Can a trustee who is also a beneficiary exercise discretion to exclusively benefit oneself?
Kansas intermediate appellate court reversed in Roenne v. Miller, 475 P.3d 708 (Kan. Ct. App. 2020),
A parent’s will created a trust for the benefit of the parent’s five children and named one of them as trustee. The trust terms gave the trustee “uncontrolled discretion” to distribute income and principal for the benefit of the beneficiaries. The trustee eventually distributed all of the trust property to himself and not the other four beneficiaries. The trial court held that the trustee had acted within the trust’s grant of discretion. However, in appeal, the Kansas intermediate appellate court reversed and held that the trustee’s actions violated the duties of loyalty and impartiality and remanded for a determination of damages.
Can a Settlor’s creditor may reach assets of a self-settled trust after the Settlor’s death?
De Prins v. Michaeles, 154 N.E.3d 921 (Mass. 2020)
The Massachusetts Supreme Judicial Court held that the creditor of the settlor of a self-settled irrevocable trust of which the settlor is a beneficiary can reach the assets of the trust after the settlor’s death whether or not the trust terms include a spendthrift provision. The court concluded that because Massachusetts law allows the creditor of the settlor to reach the assets of a self-settled trust to the extent those assets may be distributed to the settlor but says nothing about whether the creditor may reach those assets after the settlor’s death, the common law controls giving the creditor after death access.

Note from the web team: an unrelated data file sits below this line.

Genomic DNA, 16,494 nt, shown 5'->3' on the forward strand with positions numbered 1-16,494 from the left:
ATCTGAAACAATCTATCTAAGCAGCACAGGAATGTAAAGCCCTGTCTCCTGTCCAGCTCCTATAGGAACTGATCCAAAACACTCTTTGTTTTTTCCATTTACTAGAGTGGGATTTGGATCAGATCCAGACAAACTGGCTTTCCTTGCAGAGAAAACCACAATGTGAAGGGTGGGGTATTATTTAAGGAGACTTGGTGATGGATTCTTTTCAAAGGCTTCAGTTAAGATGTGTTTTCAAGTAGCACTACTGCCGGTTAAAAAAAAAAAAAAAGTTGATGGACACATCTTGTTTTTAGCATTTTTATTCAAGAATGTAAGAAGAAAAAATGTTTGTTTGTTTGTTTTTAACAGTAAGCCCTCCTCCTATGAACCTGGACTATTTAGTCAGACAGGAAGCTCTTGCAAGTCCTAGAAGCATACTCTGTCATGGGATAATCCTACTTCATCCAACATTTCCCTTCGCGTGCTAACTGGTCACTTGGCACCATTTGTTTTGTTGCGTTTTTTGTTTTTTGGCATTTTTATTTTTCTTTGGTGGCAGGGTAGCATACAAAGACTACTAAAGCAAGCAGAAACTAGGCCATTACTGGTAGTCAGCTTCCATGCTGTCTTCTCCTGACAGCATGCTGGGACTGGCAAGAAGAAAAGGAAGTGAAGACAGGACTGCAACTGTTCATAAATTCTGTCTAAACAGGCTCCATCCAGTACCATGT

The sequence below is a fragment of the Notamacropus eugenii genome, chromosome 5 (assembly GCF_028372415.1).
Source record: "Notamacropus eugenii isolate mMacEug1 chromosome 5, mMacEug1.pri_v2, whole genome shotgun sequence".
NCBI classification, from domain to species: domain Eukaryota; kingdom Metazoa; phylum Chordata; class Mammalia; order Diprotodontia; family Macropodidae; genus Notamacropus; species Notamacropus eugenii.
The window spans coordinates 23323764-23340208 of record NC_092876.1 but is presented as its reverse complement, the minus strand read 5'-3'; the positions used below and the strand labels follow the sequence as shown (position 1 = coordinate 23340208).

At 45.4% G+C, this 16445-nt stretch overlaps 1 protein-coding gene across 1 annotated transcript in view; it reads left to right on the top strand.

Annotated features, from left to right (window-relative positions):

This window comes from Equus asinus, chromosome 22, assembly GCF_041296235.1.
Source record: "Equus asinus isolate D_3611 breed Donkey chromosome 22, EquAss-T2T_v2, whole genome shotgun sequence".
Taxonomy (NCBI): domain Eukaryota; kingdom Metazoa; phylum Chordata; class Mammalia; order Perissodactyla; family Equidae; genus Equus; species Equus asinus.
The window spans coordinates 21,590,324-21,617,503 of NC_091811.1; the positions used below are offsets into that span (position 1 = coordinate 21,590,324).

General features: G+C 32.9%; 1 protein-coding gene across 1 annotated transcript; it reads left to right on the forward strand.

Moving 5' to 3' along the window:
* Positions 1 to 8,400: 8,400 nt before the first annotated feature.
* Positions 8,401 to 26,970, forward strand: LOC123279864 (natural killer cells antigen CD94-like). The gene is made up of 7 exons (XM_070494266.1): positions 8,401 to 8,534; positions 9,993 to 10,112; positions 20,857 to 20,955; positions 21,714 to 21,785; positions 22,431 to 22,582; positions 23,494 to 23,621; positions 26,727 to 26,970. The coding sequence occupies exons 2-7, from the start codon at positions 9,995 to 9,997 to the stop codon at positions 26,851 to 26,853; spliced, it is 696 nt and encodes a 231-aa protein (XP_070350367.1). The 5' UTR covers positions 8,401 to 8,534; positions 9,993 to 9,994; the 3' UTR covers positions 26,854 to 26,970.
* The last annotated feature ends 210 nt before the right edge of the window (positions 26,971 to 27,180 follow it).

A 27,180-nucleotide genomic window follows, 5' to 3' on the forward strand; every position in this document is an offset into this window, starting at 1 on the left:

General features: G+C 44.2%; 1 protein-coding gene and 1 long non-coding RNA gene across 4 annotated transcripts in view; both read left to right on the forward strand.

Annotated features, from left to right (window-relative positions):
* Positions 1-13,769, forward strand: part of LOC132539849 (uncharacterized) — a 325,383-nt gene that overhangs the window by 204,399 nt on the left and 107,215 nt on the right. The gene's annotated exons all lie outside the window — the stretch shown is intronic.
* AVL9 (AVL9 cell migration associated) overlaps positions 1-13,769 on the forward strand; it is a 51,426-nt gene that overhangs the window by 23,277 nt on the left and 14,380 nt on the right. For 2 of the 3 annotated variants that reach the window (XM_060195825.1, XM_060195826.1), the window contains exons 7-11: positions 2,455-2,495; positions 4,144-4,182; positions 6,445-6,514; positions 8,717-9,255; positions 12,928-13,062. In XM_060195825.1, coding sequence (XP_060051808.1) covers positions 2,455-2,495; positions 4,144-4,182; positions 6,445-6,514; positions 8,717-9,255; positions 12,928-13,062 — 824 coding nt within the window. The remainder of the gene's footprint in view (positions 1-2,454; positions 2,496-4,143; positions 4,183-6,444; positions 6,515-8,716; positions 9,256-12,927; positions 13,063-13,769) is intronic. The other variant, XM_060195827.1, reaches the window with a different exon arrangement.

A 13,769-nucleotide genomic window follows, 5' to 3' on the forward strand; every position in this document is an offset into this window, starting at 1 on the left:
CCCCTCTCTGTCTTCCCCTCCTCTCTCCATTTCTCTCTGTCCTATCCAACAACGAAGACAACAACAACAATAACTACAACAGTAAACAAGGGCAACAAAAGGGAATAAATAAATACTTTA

Can a Slayer’s non-probate property passing to innocent family members be subject of a constructive trust for victim’s successors?
Kentucky appellate court affirmed in Bewley v. Heady, 610 S.W.3d 352 (Ky. Ct. App. 2020)
Gloria Dorris and Russell Dorris had divorced, and both of the ex-spouses had children from prior relationships. Nineteen years after the divorce, Russell murdered Gloria and then took his own life. Russell had non-probate assets that passed to his children. Gloria’s estate and her children sought to impose a constructive trust over the non-probate assets on the theory that Russell could have used those assets during his life and that they should be available to satisfy any judgment against Russell’s estate. The circuit court dismissed the estate’s action and the Kentucky appellate court affirmed because Russell’s children had not committed any wrong, were not enriched at the expense of Russell’s estate, and Russell had not acquired the property as the result of wrongdoing. Gloria’s death did not affect the ownership or passing of the non-probate assets.
Is a Trustee to remain neutral in litigation over the identity of beneficiaries?
Wing v. Goldman Sachs Tr. Co., N.A., 851 S.E.2d 398 (N.C. Ct. App. 2020)
After the trust’s creation, the settlor removed beneficiaries by amendments. Following the settlor’s death, the former beneficiaries filed claims against the trust, alleging that the amendments were invalid. The trustee made payments to the beneficiaries under the last-executed amendment. The beneficiaries then filed a motion to direct the trustee to pay the costs of defending the trust. The former beneficiaries asked the court to freeze distributions. The trial court granted the motion to pay and denied the motion to freeze. The North Carolina intermediate appellate court reversed and held that as a matter of first impression; because the controversy was not over the validity of the trust but the identity of the beneficiaries, the trustee was required to remain neutral and could not make distributions to the purported beneficiaries.